Rabbi: Torah Mandates to Return Phone Calls, Text Messages


israeli-cell-phoneThere is a Jewish religious imperative to return the call of someone who called you and left a message, Rabbi Yisroel Rosen, head of the Zomet Institute and one of the leading rabbis of religious Zionism, decreed. Not doing so constitutes the same behavior as the students of Rabi Akiva, he said, who “did not behave with respect toward each other,” a behavior whose punishment was death by the Ribono Shel Olam.Rabbi Rosen added that in today’s day and age, it is proper also to address text messages, beeper pages and e-mails, but that this merely reflects a higher “level of adherence.”

In an article for his institution’s weekly, Shabbat b’Shivto, Rosen wrote that: “Although this behavior, constant attentiveness, is not a legal requisite, and it is possible to escape from annoying communications, nonetheless, someone who receives a message in an voicemail inbox that instructs others to ‘please leave a message’ must behave respectfully and respond.”

“It is excellent and good manners if he also responds to text messages and e-mails, in which the person leaving a message initiated this action without the receiver willingly having left an open ‘box’, especially if the message contains specific questions or requests,” he specified.

“Additionally, if one should answer any caller whom he knows personally, even if he did not leave a precise request, he is among the high,” said Rabbi Rosen, adding that, “those who respond to all messages, anonymous as they may be, is most righteous.

“There is a mitzvah to ‘answer, respond, grant attention,” Rabbi Rosen wrote, while admitting to and castigating himself for sometimes slipping up in answering all of his messages.

To justify his interpretation, Rabi Rosen turned to the story of the 24,000 talmidim of Rabi Akiva, who died from a plague because they did not behave respectfully toward each other, despite being great talmidei chachomim.

“The wise son will ask: ‘What is the deal? So they ‘didn’t behave respectfully.’ They didn’t hurt someone, loot, slander, rob or destroy.’ And the wicked son will add: ‘So what if they didn’t behave respectfully? Where’s your sense of proportionality? And were laws broken? Does impolite behavior warrant the death penalty?” Rabbi Rosen queried hypothetically before explaining.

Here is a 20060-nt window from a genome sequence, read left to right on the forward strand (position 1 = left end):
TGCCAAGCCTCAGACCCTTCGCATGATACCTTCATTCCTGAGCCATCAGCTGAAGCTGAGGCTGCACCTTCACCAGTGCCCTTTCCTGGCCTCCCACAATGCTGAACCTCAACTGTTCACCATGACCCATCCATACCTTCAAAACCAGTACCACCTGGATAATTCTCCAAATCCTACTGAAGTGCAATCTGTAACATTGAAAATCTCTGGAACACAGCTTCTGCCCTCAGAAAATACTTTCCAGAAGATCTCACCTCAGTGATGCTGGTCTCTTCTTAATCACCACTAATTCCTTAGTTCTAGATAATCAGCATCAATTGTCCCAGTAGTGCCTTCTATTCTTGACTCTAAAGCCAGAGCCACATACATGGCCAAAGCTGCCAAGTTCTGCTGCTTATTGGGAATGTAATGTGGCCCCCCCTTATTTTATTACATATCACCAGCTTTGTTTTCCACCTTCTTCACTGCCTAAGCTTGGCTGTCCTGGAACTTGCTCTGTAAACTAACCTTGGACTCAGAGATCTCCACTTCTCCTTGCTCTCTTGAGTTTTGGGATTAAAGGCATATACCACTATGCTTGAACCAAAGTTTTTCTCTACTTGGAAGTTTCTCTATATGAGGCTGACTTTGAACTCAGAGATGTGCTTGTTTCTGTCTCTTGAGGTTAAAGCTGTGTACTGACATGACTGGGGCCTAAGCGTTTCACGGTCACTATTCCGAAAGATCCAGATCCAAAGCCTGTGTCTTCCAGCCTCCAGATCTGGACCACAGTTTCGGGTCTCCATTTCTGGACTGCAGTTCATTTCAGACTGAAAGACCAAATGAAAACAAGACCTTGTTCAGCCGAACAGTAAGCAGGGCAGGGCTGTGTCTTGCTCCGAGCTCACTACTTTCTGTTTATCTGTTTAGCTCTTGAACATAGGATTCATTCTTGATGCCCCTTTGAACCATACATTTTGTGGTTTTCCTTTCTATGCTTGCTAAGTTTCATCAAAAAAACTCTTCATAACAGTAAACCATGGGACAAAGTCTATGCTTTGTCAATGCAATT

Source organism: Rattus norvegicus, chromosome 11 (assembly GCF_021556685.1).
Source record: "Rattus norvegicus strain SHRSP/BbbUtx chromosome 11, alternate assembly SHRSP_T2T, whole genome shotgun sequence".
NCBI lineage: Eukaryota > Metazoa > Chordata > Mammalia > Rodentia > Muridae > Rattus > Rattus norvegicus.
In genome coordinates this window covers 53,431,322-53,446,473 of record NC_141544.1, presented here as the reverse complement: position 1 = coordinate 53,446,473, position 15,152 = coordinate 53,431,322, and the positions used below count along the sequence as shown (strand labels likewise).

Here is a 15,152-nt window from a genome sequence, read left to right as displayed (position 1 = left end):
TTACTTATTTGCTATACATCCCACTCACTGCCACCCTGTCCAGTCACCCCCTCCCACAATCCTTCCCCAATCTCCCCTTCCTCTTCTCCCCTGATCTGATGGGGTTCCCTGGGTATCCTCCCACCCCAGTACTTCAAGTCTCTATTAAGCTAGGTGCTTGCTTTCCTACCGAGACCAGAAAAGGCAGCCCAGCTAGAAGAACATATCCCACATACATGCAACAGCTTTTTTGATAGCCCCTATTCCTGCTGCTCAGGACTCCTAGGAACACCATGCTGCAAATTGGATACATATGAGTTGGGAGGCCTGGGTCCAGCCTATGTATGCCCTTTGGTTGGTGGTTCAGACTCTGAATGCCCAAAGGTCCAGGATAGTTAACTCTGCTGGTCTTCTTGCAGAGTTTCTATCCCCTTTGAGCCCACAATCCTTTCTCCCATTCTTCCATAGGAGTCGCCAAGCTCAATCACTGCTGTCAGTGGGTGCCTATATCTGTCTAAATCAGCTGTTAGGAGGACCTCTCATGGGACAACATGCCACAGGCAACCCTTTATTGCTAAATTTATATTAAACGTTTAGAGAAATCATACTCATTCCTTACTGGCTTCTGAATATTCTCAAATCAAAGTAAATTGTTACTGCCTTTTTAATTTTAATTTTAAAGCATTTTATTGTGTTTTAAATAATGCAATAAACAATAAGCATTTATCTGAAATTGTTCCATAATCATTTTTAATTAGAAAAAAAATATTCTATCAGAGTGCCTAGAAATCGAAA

According to the Rabbi Rosen, while in today’s culture not returning a message is not a particularly severe behavior, the punishment remains the same because “sometimes it’s possible to hurt your wife, family, neighbor, colleague or someone else by ignoring them, by not speaking, by turning a blind eye or a deaf ear.”

In conclusion, Rosen noted that, in the age of electronic technology, in which “people don’t spontaneously knock on each other’s doors or have random stairwell conversations with friends,” it is important to improve communication using the technology at hand.

{Ynet/Yair Alpert-Matzav.com Israel}


  1. Well said. Kavod haBrios – respect for other people is the basis of society,of self-respect and of all the mitvos bein adam l’chaveroh. We are all b’zelem Elokim. Derech eretz kadmah la”Torah

  2. Excellent! I’ve been saying this for years. Now let’s get a p’sak on consistently using turn signals while driving and changing lanes, making turns, leaving a parking spot to enter traffic, or taking a parking spot. Is not doing so consistently (1) against state law, (2)dangerous [to yourself and others], (3) a lack of kavod ha-b’riyos, and (4) [above all] a major chilul HaShem [even when you don’t hear or see the reaction of others to your stupidity]?


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